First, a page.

artificial sweeteners

They’re in diet fizzy drinks and ‘low-fat’ foods, but are sweeteners a healthier alternative to sugar? We ask dietician Dr Sarah Schenker for the facts

Artificial sweeteners are chemicals that offer the same sweetness as sugar, minus the calories. You’ll find them in a whole range of different foods from diet drinks and confectionery to sauces and yogurts – even your toothpaste!

But with technical names such as ‘acesulfame K’ and ‘xylitol’, it’s not always easy to spot them. There’s also a lot of debate surrounding how good they are for us. To help you get clued up on sweeteners, we ask Dr Sarah Schenker the biggest questions…

What are sweeteners?

“Low and no-calorie sweeteners can give foods and drinks a sweet taste, but with fewer calories than sugar. They’re made from either artificial chemicals or natural extracts from plants.”

Which artificial sweeteners are the most common?

“Saccharin, sucralose, acesulfame K and aspartame are intensely sweet in tiny doses. You’ll find them on the ingredients lists for low-calorie soft drinks and sugar-free gum. Others such as sorbitol and xylitol are similar in substance to real sugar – they’re natural sugars made from sugar alcohol. They’re used to replace sugar in products such as baked goods and confectionery.”

Can they have a harmful effect?

“Artificial sweeteners are closely regulated and they must have passed all the necessary safety checks by the European Food Safety Authority to be used in our food. More recently, studies by Cancer Research UK have found that they do not increase the risk of diseases such as cancer or cause adverse side effects such as infertility.”

Are natural sweeteners better for us?

“Unlike artificial sweeteners, natural sweeteners contain calories and therefore energy but they aren’t necessarily nutritionally better for us. Maple syrup, coconut sugar or honey provide sweetness, minus the chemicals. Stevia is also a natural low-calorie sweetener that we often add to our tea. At 200-300 times sweeter than sugar, you need to eat far less of it to get your sweet fix.”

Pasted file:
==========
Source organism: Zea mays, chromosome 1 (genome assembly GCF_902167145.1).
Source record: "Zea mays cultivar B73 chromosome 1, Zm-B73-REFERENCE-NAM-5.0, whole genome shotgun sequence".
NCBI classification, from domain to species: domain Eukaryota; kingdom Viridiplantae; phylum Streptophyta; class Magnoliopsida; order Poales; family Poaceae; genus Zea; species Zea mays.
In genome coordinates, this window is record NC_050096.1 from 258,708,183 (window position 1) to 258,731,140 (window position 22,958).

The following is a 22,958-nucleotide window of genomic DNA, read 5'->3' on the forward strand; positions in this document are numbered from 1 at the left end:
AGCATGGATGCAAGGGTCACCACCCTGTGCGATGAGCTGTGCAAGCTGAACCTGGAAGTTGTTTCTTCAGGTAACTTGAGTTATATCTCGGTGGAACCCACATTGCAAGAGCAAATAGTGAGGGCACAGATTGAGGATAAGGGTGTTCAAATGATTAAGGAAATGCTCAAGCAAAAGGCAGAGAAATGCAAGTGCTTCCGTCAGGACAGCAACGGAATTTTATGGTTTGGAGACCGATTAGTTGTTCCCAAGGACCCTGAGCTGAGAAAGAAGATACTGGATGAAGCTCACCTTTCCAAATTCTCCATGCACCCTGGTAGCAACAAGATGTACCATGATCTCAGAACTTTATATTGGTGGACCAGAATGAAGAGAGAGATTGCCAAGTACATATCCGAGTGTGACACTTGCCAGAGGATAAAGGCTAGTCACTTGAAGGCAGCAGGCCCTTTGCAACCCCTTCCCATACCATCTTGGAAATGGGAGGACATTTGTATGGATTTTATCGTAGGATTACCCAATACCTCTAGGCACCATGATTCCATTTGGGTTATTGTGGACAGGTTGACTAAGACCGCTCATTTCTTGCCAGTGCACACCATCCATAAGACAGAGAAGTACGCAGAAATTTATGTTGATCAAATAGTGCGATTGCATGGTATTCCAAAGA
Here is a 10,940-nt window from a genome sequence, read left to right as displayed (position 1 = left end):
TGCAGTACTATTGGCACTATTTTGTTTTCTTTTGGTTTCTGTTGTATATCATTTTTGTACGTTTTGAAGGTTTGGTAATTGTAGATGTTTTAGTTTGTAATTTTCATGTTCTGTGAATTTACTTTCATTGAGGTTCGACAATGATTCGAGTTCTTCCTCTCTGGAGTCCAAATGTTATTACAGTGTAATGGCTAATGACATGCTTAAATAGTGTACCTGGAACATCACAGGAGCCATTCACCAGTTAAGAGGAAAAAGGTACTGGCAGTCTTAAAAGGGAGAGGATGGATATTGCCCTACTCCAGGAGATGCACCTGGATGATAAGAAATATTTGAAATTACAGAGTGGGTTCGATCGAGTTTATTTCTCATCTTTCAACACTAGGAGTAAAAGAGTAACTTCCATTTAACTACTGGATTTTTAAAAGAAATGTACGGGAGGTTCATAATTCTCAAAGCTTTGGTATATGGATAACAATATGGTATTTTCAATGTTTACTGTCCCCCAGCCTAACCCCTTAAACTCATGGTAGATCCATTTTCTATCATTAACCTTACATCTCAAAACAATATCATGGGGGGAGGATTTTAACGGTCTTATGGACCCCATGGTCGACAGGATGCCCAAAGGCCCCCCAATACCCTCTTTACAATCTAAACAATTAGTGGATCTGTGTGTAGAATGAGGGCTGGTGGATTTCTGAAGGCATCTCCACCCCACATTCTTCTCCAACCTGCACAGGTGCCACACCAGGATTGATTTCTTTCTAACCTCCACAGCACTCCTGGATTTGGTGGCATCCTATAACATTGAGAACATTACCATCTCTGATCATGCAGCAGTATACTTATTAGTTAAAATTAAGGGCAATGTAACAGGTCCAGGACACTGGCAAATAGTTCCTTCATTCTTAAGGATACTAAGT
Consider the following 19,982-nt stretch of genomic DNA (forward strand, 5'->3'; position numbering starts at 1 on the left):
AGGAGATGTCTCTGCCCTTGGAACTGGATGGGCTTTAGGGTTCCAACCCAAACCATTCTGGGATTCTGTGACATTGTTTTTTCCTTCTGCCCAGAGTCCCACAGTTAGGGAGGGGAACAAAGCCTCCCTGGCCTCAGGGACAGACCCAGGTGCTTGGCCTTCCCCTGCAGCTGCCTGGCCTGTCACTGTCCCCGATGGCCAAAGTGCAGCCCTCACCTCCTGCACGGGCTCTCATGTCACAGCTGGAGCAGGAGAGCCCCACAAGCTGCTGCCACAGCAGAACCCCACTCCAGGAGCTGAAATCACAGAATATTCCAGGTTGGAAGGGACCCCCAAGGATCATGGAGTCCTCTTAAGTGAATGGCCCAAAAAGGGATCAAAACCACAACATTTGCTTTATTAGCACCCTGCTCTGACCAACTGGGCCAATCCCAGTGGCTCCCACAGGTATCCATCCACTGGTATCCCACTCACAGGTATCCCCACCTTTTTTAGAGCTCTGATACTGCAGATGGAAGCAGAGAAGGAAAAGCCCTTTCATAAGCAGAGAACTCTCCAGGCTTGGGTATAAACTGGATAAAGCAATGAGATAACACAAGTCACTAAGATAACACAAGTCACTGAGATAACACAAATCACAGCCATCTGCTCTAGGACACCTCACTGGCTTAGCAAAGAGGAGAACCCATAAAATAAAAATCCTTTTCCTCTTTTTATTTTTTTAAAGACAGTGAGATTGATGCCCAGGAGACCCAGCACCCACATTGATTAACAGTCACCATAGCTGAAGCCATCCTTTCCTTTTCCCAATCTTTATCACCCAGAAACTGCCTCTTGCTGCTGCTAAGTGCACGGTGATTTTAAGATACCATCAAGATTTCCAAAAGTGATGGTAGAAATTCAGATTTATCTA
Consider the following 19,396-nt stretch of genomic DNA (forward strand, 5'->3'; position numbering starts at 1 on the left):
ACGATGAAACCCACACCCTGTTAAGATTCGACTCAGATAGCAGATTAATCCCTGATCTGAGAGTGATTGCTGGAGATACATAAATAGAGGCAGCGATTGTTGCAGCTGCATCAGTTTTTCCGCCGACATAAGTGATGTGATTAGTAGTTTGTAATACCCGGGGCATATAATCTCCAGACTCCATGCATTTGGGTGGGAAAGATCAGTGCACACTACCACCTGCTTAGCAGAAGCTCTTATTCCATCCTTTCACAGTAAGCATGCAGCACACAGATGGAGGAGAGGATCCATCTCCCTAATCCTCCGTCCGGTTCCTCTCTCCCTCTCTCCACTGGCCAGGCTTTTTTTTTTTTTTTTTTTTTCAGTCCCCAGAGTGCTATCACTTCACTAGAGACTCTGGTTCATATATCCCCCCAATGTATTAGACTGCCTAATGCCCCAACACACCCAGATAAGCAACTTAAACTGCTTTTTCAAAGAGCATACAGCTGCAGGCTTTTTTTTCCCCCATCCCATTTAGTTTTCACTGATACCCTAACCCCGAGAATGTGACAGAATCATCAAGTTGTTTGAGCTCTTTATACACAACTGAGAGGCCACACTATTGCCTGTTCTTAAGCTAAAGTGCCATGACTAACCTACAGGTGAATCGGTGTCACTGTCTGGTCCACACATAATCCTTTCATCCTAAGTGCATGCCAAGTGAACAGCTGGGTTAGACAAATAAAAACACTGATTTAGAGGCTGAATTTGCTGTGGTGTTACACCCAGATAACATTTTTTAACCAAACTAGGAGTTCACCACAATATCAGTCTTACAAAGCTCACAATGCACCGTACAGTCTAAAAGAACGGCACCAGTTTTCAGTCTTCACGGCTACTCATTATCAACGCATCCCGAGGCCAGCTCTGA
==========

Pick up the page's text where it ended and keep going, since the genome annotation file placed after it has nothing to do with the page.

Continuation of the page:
Do artificial sweeteners help with weight loss?

“Many people choose artificial sweeteners to help manage their weight, however the evidence for their effectiveness is inconclusive. Some studies suggest that regular consumption of artificially sweetened soft drinks reduces your intake of calories and could promote weight loss. Other research shows no effect, and one study published in the European Journal of Clinical Nutrition even suggests that they may cause weight gain.

“Artificial sweeteners can make us feel hungrier, according to further research by the University of Sydney. This is because they disrupt the body’s ability to gauge how many calories we’re consuming. Our brains respond to sweetness and send a signal when we are satisfied. By providing a sweet taste without any calorie satisfaction, artificial sweeteners might cause us to crave more sweet foods and drinks, which add up to excess calories.

Can artificial sweeteners help diabetics?

“Artificial sweeteners are often recommended for people with diabetes as a way of reducing sugar intake and helping to control blood glucose levels. However, a groundbreaking study by the Centre for Research in Population Health in France showed that both sugar-sweetened beverages and artificially sweetened drinks were linked with an increased risk of developing type 2 diabetes.

“The research found that artificial sweeteners can cause glucose intolerance (raising our blood glucose beyond normal levels), possibly due to a shift in the balance of our gut bacteria. Sweeteners pass through the gastrointestinal tract undigested where they come into direct contact with our gut flora and upset the natural balance – instead encouraging specific bacteria linked to obesity to flourish. However, we need more research to provide conclusive results.”

So, are artificial sweeteners worth it?

“Nutrition experts are often divided when it comes to the use of artificial sweeteners. For adults trying to wean themselves from sugary drinks, diet versions could be useful. They’re best used in small amounts over a short period of time, with the ultimate aim of reducing intake altogether. To prevent a life-long habit of craving intensely sweet food, it might be best for children to avoid them from the start.

“When it comes to your diet, balance is key. This is especially important for sweetened food, whether naturally or artificially.”

Interested in the sweet stuff? Find out what sugar does to the body in our expert Q&A.

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